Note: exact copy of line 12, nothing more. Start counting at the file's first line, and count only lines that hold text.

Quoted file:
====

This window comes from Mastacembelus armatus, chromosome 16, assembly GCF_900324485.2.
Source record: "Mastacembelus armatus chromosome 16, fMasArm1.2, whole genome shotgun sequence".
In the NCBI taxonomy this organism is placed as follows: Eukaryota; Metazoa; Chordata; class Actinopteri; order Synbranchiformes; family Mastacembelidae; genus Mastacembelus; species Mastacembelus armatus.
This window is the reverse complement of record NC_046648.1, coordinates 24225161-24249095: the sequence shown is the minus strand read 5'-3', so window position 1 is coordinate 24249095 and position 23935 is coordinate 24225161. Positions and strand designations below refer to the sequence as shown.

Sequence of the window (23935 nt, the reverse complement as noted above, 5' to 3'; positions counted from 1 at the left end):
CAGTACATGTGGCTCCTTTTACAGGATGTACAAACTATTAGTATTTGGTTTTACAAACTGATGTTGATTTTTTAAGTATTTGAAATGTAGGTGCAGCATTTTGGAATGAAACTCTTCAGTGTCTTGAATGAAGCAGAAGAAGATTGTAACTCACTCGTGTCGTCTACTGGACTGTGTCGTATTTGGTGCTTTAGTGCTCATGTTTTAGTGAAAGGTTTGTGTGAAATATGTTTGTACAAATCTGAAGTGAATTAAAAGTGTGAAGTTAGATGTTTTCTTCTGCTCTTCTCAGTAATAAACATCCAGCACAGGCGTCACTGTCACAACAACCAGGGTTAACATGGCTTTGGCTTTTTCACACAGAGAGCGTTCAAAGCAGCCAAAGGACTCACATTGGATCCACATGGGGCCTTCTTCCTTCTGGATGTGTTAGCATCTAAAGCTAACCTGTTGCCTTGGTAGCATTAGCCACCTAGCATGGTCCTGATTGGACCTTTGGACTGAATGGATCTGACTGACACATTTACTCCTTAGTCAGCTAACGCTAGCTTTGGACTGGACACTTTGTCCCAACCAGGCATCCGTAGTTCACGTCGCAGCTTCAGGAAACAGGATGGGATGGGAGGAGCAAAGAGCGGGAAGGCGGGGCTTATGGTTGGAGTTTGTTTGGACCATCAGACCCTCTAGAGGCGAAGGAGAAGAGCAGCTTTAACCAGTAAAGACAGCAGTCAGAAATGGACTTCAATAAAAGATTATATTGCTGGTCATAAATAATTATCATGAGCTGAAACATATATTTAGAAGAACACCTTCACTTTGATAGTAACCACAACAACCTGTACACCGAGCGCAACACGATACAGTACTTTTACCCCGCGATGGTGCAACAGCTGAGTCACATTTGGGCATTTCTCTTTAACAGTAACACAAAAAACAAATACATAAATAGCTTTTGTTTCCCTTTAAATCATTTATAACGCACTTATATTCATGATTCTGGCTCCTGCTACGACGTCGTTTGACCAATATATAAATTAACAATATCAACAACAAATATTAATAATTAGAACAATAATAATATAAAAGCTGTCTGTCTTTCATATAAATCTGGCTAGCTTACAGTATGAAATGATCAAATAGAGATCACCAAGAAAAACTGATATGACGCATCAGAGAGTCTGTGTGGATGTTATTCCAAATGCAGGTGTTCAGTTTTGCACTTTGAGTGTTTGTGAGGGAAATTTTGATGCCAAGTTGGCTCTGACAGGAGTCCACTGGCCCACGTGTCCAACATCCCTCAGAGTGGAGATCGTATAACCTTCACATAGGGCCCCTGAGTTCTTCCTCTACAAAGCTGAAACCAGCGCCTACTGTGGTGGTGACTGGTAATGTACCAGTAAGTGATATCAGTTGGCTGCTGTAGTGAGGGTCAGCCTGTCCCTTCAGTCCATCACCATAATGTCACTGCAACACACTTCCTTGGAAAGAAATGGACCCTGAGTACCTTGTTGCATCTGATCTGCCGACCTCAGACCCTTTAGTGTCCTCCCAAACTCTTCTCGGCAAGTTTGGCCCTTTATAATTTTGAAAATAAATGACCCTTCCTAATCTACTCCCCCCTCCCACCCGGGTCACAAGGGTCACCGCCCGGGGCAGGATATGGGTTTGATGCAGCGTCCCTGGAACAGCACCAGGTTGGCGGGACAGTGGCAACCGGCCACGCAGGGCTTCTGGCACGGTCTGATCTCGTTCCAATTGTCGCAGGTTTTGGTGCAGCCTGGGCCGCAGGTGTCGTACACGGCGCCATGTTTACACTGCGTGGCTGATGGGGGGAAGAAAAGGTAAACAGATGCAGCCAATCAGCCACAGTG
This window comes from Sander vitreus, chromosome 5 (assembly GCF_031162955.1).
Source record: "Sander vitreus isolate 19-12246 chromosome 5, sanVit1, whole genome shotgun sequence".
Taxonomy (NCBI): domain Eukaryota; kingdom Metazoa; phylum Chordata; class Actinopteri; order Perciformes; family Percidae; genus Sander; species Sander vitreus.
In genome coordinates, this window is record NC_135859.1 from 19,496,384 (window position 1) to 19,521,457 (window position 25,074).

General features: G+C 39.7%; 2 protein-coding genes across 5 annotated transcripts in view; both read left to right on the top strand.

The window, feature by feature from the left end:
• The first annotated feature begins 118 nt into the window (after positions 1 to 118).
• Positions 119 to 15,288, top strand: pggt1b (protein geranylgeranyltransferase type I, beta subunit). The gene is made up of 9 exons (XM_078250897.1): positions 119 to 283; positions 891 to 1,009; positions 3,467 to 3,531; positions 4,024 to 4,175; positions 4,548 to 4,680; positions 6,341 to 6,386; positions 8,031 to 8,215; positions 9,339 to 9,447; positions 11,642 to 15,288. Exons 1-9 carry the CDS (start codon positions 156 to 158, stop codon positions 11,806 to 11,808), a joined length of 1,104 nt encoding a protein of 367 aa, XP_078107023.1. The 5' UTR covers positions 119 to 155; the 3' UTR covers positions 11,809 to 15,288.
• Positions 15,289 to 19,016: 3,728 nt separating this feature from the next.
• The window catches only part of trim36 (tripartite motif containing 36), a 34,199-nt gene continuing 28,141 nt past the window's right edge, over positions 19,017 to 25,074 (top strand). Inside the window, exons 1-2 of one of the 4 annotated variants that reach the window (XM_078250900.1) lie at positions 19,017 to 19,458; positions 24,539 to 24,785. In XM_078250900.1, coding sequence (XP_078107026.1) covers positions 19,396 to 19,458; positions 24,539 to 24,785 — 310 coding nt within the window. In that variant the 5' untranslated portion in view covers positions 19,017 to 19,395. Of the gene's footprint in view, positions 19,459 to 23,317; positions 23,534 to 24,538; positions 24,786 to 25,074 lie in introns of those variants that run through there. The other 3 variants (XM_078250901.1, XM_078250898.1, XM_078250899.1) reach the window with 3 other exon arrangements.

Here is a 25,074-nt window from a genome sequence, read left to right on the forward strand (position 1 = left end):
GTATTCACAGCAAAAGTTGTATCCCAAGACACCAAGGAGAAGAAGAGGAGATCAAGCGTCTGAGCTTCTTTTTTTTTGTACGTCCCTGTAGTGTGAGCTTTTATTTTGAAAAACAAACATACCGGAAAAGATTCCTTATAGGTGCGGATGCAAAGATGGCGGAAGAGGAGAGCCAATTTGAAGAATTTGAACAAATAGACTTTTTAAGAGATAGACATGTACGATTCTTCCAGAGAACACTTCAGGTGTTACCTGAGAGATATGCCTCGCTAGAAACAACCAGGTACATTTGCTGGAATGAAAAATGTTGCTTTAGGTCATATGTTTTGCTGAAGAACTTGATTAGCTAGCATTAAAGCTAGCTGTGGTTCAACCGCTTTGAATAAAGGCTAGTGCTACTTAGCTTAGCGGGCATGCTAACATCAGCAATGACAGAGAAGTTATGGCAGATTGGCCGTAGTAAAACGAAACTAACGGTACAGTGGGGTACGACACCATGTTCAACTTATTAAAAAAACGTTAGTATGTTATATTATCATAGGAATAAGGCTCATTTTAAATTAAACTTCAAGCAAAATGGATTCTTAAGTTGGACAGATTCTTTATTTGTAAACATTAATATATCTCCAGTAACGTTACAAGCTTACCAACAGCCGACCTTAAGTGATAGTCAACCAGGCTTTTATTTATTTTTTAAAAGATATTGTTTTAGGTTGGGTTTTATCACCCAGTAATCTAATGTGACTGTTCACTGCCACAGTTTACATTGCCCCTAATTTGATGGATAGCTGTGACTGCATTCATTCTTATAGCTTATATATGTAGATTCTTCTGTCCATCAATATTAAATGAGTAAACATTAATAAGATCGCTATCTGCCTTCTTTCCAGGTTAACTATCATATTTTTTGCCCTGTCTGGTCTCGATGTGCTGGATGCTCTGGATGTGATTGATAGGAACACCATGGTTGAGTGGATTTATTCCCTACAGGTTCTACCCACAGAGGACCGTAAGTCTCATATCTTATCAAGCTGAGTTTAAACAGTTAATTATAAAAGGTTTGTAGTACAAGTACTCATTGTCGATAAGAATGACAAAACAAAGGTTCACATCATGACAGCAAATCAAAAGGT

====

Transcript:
The window, feature by feature from the left end: